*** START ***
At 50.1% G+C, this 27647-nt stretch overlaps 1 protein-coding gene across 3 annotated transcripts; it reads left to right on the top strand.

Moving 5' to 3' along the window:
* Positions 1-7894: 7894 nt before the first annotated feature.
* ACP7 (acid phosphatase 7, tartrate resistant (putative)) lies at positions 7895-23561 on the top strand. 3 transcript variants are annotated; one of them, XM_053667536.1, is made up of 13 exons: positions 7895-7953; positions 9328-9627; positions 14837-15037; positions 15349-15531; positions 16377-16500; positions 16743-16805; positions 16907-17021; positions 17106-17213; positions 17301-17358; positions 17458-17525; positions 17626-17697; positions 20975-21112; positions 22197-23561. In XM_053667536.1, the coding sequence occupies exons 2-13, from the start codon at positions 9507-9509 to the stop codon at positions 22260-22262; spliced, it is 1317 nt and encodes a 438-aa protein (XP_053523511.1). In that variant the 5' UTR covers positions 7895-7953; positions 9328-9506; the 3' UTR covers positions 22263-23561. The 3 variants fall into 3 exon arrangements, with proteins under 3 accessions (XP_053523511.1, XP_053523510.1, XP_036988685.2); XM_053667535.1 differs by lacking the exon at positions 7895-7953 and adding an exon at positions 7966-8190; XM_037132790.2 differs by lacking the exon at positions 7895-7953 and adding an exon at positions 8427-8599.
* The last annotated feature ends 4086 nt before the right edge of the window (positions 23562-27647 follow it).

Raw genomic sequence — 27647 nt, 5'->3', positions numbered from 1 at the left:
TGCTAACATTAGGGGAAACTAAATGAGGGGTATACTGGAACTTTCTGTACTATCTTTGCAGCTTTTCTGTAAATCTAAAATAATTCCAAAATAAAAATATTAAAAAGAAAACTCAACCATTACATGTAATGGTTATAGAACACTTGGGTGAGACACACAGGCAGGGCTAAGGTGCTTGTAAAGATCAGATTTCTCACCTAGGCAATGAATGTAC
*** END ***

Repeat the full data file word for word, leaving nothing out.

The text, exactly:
At 50.1% G+C, this 27647-nt stretch overlaps 1 protein-coding gene across 3 annotated transcripts; it reads left to right on the top strand.

Moving 5' to 3' along the window:
* Positions 1-7894: 7894 nt before the first annotated feature.
* ACP7 (acid phosphatase 7, tartrate resistant (putative)) lies at positions 7895-23561 on the top strand. 3 transcript variants are annotated; one of them, XM_053667536.1, is made up of 13 exons: positions 7895-7953; positions 9328-9627; positions 14837-15037; positions 15349-15531; positions 16377-16500; positions 16743-16805; positions 16907-17021; positions 17106-17213; positions 17301-17358; positions 17458-17525; positions 17626-17697; positions 20975-21112; positions 22197-23561. In XM_053667536.1, the coding sequence occupies exons 2-13, from the start codon at positions 9507-9509 to the stop codon at positions 22260-22262; spliced, it is 1317 nt and encodes a 438-aa protein (XP_053523511.1). In that variant the 5' UTR covers positions 7895-7953; positions 9328-9506; the 3' UTR covers positions 22263-23561. The 3 variants fall into 3 exon arrangements, with proteins under 3 accessions (XP_053523511.1, XP_053523510.1, XP_036988685.2); XM_053667535.1 differs by lacking the exon at positions 7895-7953 and adding an exon at positions 7966-8190; XM_037132790.2 differs by lacking the exon at positions 7895-7953 and adding an exon at positions 8427-8599.
* The last annotated feature ends 4086 nt before the right edge of the window (positions 23562-27647 follow it).

Raw genomic sequence — 27647 nt, 5'->3', positions numbered from 1 at the left:
TGCTAACATTAGGGGAAACTAAATGAGGGGTATACTGGAACTTTCTGTACTATCTTTGCAGCTTTTCTGTAAATCTAAAATAATTCCAAAATAAAAATATTAAAAAGAAAACTCAACCATTACATGTAATGGTTATAGAACACTTGGGTGAGACACACAGGCAGGGCTAAGGTGCTTGTAAAGATCAGATTTCTCACCTAGGCAATGAATGTAC